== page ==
Today’s question comes from a nonprofit employee who wants advice on how to handle donor rejection.
Dear Charity Clairity,
How do I get a donor? I have requested for funds several times but only get regrets!!
— Living in No-Man’s Land
Dear Living in No-Man’s Land,
You’ve asked a huge question, the answer to which is no doubt suitable for an entire book! So, I’m going to answer by fleshing out a number of actions you can take when someone says “No.”
“No” can mean multiple things. One thing it generally does not mean is “No, never.” “No” is more often than not a maybe. Maybe, if you:
Asked for another project
Asked for a different amount
Allowed me to pay over a period of years
Had someone else ask me
Turn a “No” into a follow-up question. A teaching moment.
“Claire, can you tell me more about why you’re saying ‘no’ today?”
“Is it something I didn’t explain well?”
“Can I ask if your answer relates to a concern you have about whether the program will come to fruition?”
“Is this just not a good time for you?”
Don’t take the first “no” for an answer. There’s a graceful way to do this, just by being genuinely interested. You really do want to know their reasoning, right? Is it your case for support? Your leadership? Their funding guidelines or areas of interest? The amount you asked for? Just the fact that they’re overcommitted right now? Let the funder know it will help you with other community fundraising if you can learn about what they didn’t find persuasive. Take it all in, but don’t argue. Handle their response with innocence and interest. “Hmmn… what an interesting perspective. That’s really useful to hear. I’m going to pass that on and get back to you, if that’s okay.”
Don’t push them to change their answer right now. Be gentle, both with yourself and your donor. It’s the best way to live another day!
“No” is not personal.Jim Shapiro, a fundraising colleague, says “You’re just the messenger.” Your offer is a message about the problem, solution, and how the donor can help. Your offer is a specific example of how the donor can seize an opportunity to make a difference. If they take a shot at you, let it roll off your back. You can’t be shot down – because… you’re just the messenger!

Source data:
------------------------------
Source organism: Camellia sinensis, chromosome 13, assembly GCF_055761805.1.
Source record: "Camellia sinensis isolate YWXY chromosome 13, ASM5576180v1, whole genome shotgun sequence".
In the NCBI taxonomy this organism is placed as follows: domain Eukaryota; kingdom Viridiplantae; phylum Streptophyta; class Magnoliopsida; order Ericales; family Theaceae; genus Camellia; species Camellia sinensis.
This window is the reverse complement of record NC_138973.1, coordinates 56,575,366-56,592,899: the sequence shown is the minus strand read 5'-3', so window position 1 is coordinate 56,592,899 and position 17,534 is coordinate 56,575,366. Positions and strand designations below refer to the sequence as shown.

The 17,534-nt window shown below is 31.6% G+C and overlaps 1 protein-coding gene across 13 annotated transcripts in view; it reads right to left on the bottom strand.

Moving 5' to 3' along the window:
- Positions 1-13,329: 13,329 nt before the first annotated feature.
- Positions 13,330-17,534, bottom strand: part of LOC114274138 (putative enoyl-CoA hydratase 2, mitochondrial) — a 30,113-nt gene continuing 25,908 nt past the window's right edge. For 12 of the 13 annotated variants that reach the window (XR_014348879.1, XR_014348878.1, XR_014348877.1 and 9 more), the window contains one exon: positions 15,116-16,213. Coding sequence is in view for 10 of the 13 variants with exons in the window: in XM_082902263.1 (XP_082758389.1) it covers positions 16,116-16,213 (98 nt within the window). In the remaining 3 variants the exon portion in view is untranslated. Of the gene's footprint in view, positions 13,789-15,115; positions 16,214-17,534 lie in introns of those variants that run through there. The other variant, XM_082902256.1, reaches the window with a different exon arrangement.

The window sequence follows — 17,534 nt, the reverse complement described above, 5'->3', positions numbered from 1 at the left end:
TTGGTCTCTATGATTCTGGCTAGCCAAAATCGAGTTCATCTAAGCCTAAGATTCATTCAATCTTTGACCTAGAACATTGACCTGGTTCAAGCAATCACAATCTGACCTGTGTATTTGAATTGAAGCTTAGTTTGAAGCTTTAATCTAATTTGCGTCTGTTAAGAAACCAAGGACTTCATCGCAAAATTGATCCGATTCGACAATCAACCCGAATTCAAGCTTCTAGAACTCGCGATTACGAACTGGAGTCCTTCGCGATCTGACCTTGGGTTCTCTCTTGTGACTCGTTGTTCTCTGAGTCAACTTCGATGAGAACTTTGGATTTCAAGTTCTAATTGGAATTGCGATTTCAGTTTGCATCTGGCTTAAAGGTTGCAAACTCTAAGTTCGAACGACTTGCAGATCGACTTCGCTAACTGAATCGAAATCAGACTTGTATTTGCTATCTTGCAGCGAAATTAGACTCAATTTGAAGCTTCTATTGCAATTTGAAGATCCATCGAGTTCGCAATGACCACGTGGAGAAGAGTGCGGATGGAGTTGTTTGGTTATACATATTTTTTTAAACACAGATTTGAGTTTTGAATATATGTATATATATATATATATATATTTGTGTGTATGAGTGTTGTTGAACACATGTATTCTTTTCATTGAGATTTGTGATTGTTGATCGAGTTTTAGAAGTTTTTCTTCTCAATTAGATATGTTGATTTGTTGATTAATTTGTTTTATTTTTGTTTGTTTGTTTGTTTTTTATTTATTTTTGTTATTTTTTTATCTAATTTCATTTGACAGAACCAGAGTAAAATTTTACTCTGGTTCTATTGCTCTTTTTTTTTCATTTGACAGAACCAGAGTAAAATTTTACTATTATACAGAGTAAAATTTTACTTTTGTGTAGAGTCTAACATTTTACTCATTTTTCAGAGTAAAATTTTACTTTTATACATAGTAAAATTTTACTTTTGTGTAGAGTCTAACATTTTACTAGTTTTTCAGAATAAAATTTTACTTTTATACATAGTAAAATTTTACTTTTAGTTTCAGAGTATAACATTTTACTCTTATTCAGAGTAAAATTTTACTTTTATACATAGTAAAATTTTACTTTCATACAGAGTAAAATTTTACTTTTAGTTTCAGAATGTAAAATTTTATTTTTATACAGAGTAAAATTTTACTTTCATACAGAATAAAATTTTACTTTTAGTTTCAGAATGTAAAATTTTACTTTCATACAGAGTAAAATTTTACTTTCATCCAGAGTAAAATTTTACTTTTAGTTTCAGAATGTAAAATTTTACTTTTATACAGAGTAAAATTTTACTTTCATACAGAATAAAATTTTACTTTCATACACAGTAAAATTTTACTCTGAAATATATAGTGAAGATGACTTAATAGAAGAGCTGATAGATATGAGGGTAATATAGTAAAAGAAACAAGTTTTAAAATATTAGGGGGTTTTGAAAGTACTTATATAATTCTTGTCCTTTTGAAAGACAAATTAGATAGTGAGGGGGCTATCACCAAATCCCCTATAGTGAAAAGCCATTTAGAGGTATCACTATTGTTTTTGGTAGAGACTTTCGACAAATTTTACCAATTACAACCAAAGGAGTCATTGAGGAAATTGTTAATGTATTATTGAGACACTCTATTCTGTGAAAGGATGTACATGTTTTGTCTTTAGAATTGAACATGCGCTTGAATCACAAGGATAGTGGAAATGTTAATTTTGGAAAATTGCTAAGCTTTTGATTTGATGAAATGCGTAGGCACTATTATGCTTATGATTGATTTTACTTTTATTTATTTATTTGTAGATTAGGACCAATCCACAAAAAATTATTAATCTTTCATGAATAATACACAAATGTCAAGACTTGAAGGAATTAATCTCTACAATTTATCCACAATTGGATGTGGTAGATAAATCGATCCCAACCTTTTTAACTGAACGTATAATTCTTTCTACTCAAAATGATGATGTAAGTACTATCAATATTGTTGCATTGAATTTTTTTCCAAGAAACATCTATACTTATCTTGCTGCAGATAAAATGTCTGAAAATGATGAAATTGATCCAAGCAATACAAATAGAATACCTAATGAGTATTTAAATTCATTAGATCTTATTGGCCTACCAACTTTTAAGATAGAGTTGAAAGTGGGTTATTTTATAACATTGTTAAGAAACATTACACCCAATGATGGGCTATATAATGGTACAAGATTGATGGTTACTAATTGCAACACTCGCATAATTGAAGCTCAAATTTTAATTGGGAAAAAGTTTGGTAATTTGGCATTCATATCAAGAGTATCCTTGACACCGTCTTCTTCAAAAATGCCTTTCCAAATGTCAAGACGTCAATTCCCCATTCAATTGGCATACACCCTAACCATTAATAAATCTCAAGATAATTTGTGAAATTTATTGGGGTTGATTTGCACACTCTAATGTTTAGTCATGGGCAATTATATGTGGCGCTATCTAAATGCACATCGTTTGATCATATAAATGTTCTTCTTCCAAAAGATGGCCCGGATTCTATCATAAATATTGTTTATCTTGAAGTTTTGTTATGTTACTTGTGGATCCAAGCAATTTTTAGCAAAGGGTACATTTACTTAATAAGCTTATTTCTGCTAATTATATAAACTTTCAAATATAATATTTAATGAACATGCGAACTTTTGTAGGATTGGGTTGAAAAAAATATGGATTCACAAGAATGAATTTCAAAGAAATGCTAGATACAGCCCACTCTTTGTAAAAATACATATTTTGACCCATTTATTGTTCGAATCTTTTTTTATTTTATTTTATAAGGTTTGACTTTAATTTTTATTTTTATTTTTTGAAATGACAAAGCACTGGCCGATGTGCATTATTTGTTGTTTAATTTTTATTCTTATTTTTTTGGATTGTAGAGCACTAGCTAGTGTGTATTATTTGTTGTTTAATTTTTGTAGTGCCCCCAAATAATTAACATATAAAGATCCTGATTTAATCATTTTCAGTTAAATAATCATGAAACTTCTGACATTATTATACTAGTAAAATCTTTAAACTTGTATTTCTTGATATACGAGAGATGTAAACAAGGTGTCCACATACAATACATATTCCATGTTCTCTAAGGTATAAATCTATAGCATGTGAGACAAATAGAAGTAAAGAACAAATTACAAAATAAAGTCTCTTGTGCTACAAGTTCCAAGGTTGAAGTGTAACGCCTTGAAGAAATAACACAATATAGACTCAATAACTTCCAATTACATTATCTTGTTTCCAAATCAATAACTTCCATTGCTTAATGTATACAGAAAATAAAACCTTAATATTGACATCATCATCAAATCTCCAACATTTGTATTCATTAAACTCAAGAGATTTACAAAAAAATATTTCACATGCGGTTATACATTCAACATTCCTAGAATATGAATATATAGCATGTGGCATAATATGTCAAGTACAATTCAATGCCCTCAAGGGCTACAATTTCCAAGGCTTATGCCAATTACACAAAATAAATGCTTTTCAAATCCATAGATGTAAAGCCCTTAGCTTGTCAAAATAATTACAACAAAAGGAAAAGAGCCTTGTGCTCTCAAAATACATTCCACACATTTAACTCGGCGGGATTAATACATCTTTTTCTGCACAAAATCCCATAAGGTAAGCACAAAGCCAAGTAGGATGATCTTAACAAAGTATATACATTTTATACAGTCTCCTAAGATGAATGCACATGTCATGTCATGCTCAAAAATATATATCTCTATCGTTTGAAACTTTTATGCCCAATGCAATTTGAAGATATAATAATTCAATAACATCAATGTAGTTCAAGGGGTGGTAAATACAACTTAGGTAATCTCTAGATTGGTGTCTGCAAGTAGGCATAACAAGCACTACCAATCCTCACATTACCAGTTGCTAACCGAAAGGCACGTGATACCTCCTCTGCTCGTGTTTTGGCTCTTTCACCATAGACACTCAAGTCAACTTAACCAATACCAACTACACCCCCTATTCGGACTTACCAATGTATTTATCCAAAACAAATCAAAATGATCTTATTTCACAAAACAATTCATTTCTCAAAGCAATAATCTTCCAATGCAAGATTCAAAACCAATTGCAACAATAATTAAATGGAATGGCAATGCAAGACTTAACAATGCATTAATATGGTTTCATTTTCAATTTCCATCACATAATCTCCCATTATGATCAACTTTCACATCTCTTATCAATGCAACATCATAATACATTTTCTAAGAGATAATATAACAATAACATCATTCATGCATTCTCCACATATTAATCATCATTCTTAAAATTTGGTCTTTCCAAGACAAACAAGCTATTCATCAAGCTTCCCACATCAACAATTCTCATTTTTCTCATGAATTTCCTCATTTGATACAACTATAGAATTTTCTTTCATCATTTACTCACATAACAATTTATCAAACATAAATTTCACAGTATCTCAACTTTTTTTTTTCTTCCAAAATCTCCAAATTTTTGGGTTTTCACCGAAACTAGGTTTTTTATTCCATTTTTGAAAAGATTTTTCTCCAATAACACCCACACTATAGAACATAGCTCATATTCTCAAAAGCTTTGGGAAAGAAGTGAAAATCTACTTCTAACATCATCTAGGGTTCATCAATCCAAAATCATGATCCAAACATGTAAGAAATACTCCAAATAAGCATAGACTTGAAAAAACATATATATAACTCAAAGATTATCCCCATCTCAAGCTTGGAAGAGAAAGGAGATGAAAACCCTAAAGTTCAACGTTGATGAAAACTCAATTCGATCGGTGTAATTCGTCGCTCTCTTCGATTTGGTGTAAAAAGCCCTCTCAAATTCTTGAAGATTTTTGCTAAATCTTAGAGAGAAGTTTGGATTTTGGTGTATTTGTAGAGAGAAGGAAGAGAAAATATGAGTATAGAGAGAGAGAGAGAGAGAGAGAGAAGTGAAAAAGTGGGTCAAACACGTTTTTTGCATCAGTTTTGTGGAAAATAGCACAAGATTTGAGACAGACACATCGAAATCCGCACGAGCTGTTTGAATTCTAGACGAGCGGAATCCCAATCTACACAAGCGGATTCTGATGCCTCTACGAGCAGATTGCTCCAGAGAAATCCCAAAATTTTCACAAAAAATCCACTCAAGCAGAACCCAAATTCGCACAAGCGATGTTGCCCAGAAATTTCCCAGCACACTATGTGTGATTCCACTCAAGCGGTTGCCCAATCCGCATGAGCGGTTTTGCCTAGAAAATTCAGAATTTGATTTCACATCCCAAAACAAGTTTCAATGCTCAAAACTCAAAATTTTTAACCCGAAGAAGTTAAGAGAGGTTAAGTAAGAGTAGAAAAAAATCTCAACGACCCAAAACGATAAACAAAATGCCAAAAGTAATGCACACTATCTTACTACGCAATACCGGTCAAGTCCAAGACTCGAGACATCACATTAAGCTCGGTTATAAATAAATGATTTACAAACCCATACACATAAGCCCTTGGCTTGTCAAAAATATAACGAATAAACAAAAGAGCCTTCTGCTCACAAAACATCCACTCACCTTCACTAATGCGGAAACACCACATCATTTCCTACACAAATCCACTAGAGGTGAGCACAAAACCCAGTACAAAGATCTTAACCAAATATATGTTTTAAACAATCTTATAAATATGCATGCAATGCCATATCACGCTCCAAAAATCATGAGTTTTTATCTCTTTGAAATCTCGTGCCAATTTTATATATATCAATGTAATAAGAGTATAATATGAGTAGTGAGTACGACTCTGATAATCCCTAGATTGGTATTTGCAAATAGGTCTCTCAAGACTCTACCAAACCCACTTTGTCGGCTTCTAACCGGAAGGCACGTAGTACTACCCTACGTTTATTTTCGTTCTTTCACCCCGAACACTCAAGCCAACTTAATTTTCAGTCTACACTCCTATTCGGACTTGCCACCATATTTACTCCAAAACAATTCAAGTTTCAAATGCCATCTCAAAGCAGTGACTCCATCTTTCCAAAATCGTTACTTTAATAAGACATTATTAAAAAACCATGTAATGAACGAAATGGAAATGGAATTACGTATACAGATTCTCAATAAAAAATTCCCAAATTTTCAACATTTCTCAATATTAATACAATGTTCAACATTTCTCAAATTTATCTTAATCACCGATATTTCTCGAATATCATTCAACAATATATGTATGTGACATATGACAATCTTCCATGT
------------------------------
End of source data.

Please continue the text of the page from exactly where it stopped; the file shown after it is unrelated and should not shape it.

It’s not so bad to live in “No-Man’s Land” once you understand a large part of your job is warmly endeavoring to figure out why your particular donor prospect is sending their regrets at this point in time. Successful fundraising is built on relationships, and it takes appreciative inquiry to build them. The more you take the time to build these relationships, and are open to donor feedback, the more likely your next request will be greeted with a “Yes.”
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Claire Axelrad, J.D., CFRE, will inspire you through her philosophy of philanthropy, not fundraising. After a 30-year development career which earned her the AFP “Outstanding Fundraising Professional of the Year” award, Claire left the trenches to begin her coaching/teaching practice. Clairification School has been called “the best bargain in fundraising!” Claire is also featured expert and Chief Fundraising Coach for Bloomerang, She’ll be your guide, so you can be your donor’s guide on their philanthropic journey. A member of the California State Bar and graduate of Princeton University, Claire currently resides in San Francisco California. If you like craft fairs, baseball games, art openings, vocal and guitar, and political conversation, you’ll like to hang out with Claire.